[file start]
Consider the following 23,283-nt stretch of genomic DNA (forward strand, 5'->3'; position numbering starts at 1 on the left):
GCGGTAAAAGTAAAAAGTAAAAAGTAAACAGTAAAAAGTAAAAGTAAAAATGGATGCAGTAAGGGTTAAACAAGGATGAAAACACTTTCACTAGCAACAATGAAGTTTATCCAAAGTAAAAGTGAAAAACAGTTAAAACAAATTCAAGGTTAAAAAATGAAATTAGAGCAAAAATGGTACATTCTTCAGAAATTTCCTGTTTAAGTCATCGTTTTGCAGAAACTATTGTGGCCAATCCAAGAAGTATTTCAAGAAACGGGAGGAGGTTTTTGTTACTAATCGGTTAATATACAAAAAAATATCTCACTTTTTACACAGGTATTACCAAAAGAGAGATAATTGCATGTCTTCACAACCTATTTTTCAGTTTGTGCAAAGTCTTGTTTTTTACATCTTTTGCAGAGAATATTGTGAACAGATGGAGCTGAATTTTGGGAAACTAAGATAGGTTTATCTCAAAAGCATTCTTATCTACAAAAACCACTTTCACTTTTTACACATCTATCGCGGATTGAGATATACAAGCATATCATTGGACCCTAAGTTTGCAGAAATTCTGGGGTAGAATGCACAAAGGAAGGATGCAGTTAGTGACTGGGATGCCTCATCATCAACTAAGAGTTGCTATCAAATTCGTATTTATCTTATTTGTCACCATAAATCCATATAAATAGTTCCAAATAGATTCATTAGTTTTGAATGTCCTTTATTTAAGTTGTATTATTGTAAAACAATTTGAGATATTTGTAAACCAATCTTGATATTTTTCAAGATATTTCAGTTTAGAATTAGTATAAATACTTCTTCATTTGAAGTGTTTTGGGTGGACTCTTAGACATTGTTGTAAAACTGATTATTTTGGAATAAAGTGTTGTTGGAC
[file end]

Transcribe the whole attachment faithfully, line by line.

Consider the following 23,283-nt stretch of genomic DNA (forward strand, 5'->3'; position numbering starts at 1 on the left):
GCGGTAAAAGTAAAAAGTAAAAAGTAAACAGTAAAAAGTAAAAGTAAAAATGGATGCAGTAAGGGTTAAACAAGGATGAAAACACTTTCACTAGCAACAATGAAGTTTATCCAAAGTAAAAGTGAAAAACAGTTAAAACAAATTCAAGGTTAAAAAATGAAATTAGAGCAAAAATGGTACATTCTTCAGAAATTTCCTGTTTAAGTCATCGTTTTGCAGAAACTATTGTGGCCAATCCAAGAAGTATTTCAAGAAACGGGAGGAGGTTTTTGTTACTAATCGGTTAATATACAAAAAAATATCTCACTTTTTACACAGGTATTACCAAAAGAGAGATAATTGCATGTCTTCACAACCTATTTTTCAGTTTGTGCAAAGTCTTGTTTTTTACATCTTTTGCAGAGAATATTGTGAACAGATGGAGCTGAATTTTGGGAAACTAAGATAGGTTTATCTCAAAAGCATTCTTATCTACAAAAACCACTTTCACTTTTTACACATCTATCGCGGATTGAGATATACAAGCATATCATTGGACCCTAAGTTTGCAGAAATTCTGGGGTAGAATGCACAAAGGAAGGATGCAGTTAGTGACTGGGATGCCTCATCATCAACTAAGAGTTGCTATCAAATTCGTATTTATCTTATTTGTCACCATAAATCCATATAAATAGTTCCAAATAGATTCATTAGTTTTGAATGTCCTTTATTTAAGTTGTATTATTGTAAAACAATTTGAGATATTTGTAAACCAATCTTGATATTTTTCAAGATATTTCAGTTTAGAATTAGTATAAATACTTCTTCATTTGAAGTGTTTTGGGTGGACTCTTAGACATTGTTGTAAAACTGATTATTTTGGAATAAAGTGTTGTTGGAC